If you are tempted to attend a sex party, but feel nervous about it, cast off your inhibitions! They’re very aging! One London-based extreme fetish fantasy party (where phones are banned) reports having to construct a photo booth for their Instagram-obsessed clientele. In America the concept of sex parties is almost embarrassingly conventional. The online lifestyle platform InsideHook recently wrote: “Over the last decade, sex clubs and parties have shifted from the stuff of underground lore to an almost fixture of modern American life.”
Big Sexy Chat: 2 Rad Fatties Unapologetically Sitting Around Chewing the Fat!
Hold on your horses, as we might have found one of the best binge-worthy podcasts out there! We all know you can find a podcast about anything these days, and with great choice variety comes great mediocrity. But not with these two! Chrystal & Merf are off to a great start! Fat-positive is sex-positive! Their topics are relevant, funny and on-point. These two talk openly about sex, life, and the beauty of being unapologetically comfortable in their bodies.
We strongly recommend episode 7 of Big Sexy Chat, where Chrystal & Merf tackle a controversial subject: SEX WORK IS REAL WORK! The girls strongly believe this and stand by it. They both are sex work positive, sex-positive, and fat sex evangelists!
Or episode 8, together with their friend Sydney from a Curvy Girl they debate on a very hot subject : Polyamory Myths. We were excited to hear all about it and be educated and entertained by Sydney. She is always provocative, full of sass, and so smart and you will love her way of turning a phrase. She is absolutely hilarious!
So if you’re looking for new podcasts in 2022, Big Sexy Chat is one of the top choices! Whether you’re looking for sex, sex toys, relationships, mental wellness, sex toy reviews, cannabis, cbd, medical fatphobia, glorifying fat bodies, movies, current events, hot topics, fashion, lingerie, and pretty much anything under the big fat sun, they got it!
Polyamorous relationships. Are they the same as polygamy?
Polyamorous relationships. Are they the same as polygamy?
Nowadays, more and more couples adopt the idea of a polyamorous relationship. But first of all what is polyamory?
Polyamory, a term that comes from the Ancient Greek “polu”, which means many, and from the Latin “amor” which means love, is the practice of, or desire for, intimate relationships with more than one partner, with the informed consent of all partners involved.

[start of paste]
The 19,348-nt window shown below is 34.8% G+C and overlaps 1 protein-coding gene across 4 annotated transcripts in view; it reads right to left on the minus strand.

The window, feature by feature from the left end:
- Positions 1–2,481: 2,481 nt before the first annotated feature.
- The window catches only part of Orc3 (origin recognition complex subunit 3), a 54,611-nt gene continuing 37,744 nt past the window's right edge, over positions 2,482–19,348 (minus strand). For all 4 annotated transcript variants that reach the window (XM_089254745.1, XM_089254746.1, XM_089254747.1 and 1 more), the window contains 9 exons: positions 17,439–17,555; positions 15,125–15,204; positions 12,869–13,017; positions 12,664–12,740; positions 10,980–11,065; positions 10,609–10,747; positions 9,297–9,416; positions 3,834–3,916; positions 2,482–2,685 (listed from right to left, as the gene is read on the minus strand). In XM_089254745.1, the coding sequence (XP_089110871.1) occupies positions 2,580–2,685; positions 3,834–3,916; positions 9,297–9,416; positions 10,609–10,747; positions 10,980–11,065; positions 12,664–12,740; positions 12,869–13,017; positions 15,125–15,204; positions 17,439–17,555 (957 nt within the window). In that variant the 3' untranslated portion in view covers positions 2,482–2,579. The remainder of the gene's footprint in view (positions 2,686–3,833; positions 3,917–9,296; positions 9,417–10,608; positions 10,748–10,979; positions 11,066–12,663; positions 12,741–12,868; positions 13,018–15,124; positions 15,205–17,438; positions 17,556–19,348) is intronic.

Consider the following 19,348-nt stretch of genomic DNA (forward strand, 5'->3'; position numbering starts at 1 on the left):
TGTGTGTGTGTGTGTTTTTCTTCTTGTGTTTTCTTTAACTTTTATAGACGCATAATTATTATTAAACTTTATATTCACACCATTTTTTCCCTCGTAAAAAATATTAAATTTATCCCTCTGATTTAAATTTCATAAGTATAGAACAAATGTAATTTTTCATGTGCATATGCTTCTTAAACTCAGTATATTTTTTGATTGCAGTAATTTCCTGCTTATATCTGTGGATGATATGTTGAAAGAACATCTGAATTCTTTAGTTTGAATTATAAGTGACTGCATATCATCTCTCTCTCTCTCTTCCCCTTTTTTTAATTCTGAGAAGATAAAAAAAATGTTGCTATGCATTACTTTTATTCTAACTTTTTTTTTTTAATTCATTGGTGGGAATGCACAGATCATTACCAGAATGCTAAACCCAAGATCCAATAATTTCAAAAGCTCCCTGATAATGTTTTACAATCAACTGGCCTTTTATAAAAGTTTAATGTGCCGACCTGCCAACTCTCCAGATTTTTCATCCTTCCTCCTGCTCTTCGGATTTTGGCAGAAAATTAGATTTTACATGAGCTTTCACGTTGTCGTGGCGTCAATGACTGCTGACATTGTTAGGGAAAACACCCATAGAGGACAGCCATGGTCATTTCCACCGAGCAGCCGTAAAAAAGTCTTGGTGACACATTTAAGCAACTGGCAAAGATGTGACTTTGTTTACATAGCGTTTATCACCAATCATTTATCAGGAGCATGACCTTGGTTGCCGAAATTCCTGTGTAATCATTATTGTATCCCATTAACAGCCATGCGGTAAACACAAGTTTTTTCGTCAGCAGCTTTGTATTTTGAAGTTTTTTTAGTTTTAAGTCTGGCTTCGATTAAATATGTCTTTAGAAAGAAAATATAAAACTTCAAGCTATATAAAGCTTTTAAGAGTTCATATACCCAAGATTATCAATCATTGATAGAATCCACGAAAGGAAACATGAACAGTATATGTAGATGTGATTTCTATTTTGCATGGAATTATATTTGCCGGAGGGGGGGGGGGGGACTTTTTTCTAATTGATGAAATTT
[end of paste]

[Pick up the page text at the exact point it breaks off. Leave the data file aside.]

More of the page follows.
People who identify as polyamorous are the people who believe in open relationships with a conscious management of jealousy and reject the view that sexual and relational exclusivity are prerequisites for deep, committed, long-term, loving relationships. Others prefer to restrict their sexual activity to only members of the group, a closed polyamorous relationship which is usually referred to as polyfidelity.
Some of the most common polyamory structures are:
Polyfidelity. This is where the partners in a group agree not to have sexual or romantic relationships with people who are not in the group.
Triad. This involves three people who are all dating one another, also called a throuple.
Quad. Similar to a triad, a quad is a relationship involving four people who are all dating one another.
Vee (or “V”). This is where one person is dating two different people, but those two people are not dating one another.
Polyamory has come to be an umbrella term for various forms of non-monogamous, multi-partner relationships, or non-exclusive sexual or romantic relationships. Its usage reflects the choices and philosophies of the individuals involved, but with recurring themes or values, such as love, intimacy, honesty, integrity, equality, communication, and commitment. It can also be distinguished from some other forms of ethical non-monogamy in that the relationships involved are loving intimate relationships, as opposed to purely sexual relationships.
The term polyamory first appeared in 1990, in an article called “A bouquet of Lovers” by Morning Glory Zell-Ravenheart, as “poly-amorous”, the same word reappearing in 1992 Jennifer L. Wesp created the Usenet newsgroup alt.polyamory and the Oxford English Dictionary cites the proposal to create that group as the first verified appearance of the word. In 1999, Zell-Ravenheart was asked by the editor of the OED to provide a definition of the term, and she provided it for the UK version as “the practice, state or ability to have more than one sexual loving relationship at the same time, with the full knowledge and consent of all partners involved.”The words polyamory, polyamorous, and polyamorist were added to the OED in 2006.